Antitrust advocates who have railed against Big Tech for years applauded the move. Kyle Morse, deputy executive director of the Tech Oversight Project, said in a statement that “Google is rightfully being held accountable for years of abuse in the online marketplace,” adding that Google’s rivals should take a lesson and rethink their own behavior. “Otherwise, you’re next,” Morse said.

The DOJ’s other antitrust lawsuit against Google — filed in October 2020 — is scheduled to go to trial in September 2023, which gives you an idea of how long it could be before the suit filed today sees the inside of a court. Google’s government troubles will likely stretch into the next decade, at which point there might be a totally new company dominating the internet.



Exclusive: Disney Plus is Taking Longer and Longer to Stream New Marvel Movies – CNET –




Disney Plus is Taking Longer and Longer to Stream New Marvel Movies     - CNET

#Disney #Longer #Longer #Stream #Marvel #Movies #CNET

After the depths of social distancing pushed a wave of big-budget movies straight to streaming, theatrical exclusives are the norm again. But for a while, it seemed like Disney and other big Hollywood movie studios might be falling into a new post-COVID rhythm for how long they kept flicks in theaters before streaming them, one that was much faster in shuttling films to a streaming service than before.

But now streaming release dates are all over the map. And for the biggest films, like Marvel’s, the waits seem to be stretching out longer and longer.

Black Panther: Wakanda Forever will take longer to start streaming on Disney Plus than any other Marvel movie in the pandemic era — and that may not bode well for how long you’ll have to wait to stream the Ant-Man and Guardians of the Galaxy sequels hitting theaters soon.

When will Black Panther: Wakanda Forever start streaming? 

Disney Plus will start streaming the Black Panther sequel early Wednesday, starting at 12:01 a.m. PT/3:01 a.m. ET. Its streaming-release date is more than three months after it hit theaters. 

How long will it take to stream Marvel’s next big movies?

It’s anybody’s guess, but it probably won’t be quick. 

Last year, Marvel released three films in theaters: Doctor Strange in the Multiverse of Madness in May, Thor: Love and Thunder in July and Wakanda Forever in mid-November. Doctor Strange took 47 days to reach Disney Plus. Thor hit Disney Plus 62 days after its theatrical release.

Now Wakanda Forever will take 82 days to start streaming. 

That’s the longest that a Marvel movie has spent in theaters before streaming on Disney Plus since the company resumed theatrical exclusives in 2021. That year, Shang-Chi and the Legend of the Ten Rings was in theaters for 70 days and Eternals for 68 days. 


(Coincidence or not, the Marvel film that Disney gave the shortest theatrical window among them also had the best overall box office performance. Doctor Strange and the Multiverse of Madness grossed more than $955 million worldwide. Wakanda Forever has generated $840 million.)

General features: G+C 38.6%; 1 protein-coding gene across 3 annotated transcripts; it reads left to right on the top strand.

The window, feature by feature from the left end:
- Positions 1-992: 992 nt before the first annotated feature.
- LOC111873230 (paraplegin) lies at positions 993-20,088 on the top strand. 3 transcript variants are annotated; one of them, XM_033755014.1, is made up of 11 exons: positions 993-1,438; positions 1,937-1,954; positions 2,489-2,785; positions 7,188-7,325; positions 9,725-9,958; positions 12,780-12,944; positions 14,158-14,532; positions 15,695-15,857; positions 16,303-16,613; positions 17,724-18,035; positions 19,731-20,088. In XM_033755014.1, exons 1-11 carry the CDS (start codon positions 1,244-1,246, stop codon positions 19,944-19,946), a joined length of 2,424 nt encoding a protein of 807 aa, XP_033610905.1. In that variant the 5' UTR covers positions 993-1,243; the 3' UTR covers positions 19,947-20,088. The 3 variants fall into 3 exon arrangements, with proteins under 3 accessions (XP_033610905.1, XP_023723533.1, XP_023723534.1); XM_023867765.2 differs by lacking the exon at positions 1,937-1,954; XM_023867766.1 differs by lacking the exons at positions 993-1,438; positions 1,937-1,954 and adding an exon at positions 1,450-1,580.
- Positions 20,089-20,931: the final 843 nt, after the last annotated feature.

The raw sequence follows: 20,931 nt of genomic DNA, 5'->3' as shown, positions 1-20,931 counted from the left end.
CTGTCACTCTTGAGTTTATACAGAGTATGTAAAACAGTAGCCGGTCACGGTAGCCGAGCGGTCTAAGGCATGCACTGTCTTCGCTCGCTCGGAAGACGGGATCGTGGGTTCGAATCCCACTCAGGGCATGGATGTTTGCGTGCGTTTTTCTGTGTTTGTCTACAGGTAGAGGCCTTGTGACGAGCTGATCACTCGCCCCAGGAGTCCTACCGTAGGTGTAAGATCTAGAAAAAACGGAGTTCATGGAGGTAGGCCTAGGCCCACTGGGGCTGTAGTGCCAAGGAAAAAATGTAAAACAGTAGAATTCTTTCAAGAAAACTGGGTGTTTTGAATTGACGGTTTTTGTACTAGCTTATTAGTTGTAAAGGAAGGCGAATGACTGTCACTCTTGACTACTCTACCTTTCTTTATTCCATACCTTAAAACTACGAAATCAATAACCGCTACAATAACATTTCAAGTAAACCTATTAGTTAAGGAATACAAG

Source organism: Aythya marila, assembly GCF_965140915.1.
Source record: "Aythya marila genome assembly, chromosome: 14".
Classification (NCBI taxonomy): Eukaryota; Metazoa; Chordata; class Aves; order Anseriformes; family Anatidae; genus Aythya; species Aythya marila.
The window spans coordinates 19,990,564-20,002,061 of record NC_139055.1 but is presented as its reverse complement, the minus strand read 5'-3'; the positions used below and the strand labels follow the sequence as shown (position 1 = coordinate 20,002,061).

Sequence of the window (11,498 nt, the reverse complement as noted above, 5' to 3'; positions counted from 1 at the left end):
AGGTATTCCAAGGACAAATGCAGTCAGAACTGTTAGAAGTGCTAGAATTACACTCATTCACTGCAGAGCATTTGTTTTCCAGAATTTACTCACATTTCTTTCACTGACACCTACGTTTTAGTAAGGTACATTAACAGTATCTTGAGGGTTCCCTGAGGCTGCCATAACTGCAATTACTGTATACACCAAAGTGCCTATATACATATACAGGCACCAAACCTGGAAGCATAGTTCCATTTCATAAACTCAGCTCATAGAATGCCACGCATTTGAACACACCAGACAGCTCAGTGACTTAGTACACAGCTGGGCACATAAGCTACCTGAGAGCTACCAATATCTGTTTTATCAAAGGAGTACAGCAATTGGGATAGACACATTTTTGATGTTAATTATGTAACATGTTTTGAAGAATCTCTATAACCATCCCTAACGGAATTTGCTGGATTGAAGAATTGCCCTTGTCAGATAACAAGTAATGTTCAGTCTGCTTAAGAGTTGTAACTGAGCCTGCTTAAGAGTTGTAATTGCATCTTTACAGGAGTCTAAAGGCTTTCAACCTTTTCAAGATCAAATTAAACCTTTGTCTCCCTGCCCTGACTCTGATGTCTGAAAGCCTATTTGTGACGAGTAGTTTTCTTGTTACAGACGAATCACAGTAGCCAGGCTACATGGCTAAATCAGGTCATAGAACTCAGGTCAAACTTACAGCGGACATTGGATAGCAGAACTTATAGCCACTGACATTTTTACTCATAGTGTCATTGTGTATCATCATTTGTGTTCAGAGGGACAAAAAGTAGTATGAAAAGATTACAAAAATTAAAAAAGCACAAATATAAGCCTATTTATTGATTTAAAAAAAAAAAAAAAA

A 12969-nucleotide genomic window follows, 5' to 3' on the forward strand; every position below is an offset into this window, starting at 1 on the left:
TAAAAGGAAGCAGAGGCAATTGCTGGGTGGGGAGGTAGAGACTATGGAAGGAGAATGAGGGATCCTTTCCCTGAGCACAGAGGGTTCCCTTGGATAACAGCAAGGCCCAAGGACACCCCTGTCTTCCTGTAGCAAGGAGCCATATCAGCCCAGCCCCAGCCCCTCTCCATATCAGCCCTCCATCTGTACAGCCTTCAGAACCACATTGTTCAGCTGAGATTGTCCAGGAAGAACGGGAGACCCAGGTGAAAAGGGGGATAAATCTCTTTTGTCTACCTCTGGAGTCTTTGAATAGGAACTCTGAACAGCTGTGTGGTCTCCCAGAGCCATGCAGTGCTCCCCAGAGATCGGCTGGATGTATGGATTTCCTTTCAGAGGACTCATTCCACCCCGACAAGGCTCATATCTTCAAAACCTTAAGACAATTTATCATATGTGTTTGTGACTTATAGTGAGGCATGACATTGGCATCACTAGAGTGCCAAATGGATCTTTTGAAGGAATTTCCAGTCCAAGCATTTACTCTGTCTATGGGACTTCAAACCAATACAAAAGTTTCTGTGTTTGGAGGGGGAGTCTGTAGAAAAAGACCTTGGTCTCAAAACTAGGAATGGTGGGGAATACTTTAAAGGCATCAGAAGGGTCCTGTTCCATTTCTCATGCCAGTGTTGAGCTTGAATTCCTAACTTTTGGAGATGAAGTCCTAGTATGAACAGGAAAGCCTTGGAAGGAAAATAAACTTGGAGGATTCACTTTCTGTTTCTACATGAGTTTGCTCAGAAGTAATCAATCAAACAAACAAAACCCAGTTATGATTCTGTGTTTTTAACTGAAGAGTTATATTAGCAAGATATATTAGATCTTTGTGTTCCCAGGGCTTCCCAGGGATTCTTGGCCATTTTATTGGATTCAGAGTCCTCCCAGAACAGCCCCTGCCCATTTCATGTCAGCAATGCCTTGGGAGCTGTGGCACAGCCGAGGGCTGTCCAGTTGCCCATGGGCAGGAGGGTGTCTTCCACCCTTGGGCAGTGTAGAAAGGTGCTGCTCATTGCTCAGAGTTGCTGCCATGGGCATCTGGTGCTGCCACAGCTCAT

However, Wakanda Forever may have been held off Disney Plus so long because of a consideration that doesn’t apply to those other Marvel films this year: The movie, with a Black director and predominantly Black cast, is debuting on Disney Plus on the first day of Black History Month. Disney hasn’t stated any connection in the timing, but it’s possible the film’s wait to start streaming may have been drawn out to coincide.  

Still, big Hollywood companies like Disney aren’t prioritizing streaming-subscriber growth nearly as much as they did, depressing the incentive to bring big movies to a service quickly. 

Paramount, for example, kept Top Gun: Maverick off its streaming service for 209 days, nearly seven months. The strategy paid dividends at the box office, with the Top Gun sequel grossing nearly $1.5 billion.

Disney has been much more aggressive than Paramount at putting its movies onto its streaming service quickly, but Disney is starting to show that it may be holding back its big-budget films longer in theaters as well. With Ant-Man and the Wasp: Quantumania set to hit theaters next month, Guardians of the Galaxy Vol. 3 following in May and The Marvels arriving in July, you could be waiting more than three months to stream each of them if they stick to Wakanda Forever’s pace. 

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Exclusive: OnePlus 11R and OnePlus Pad set to be launched alongside OnePlus 11 on Feb 7 Cloud Event –




OnePlus 11R and OnePlus Pad set to be launched alongside OnePlus 11 on Feb 7 Cloud Event

#OnePlus #11R #OnePlus #Pad #set #launched #OnePlus #Feb #Cloud #Event

Although OnePlus has already launched its flagship device for the year, OnePlus 11 in China, they are yet to launch the device in India and the rest of the world. OnePlus has confirmed that the global launch of the OnePlus 11 will take place in India on February 7. However, it seems that OnePlus may be launching a bunch of other devices as well.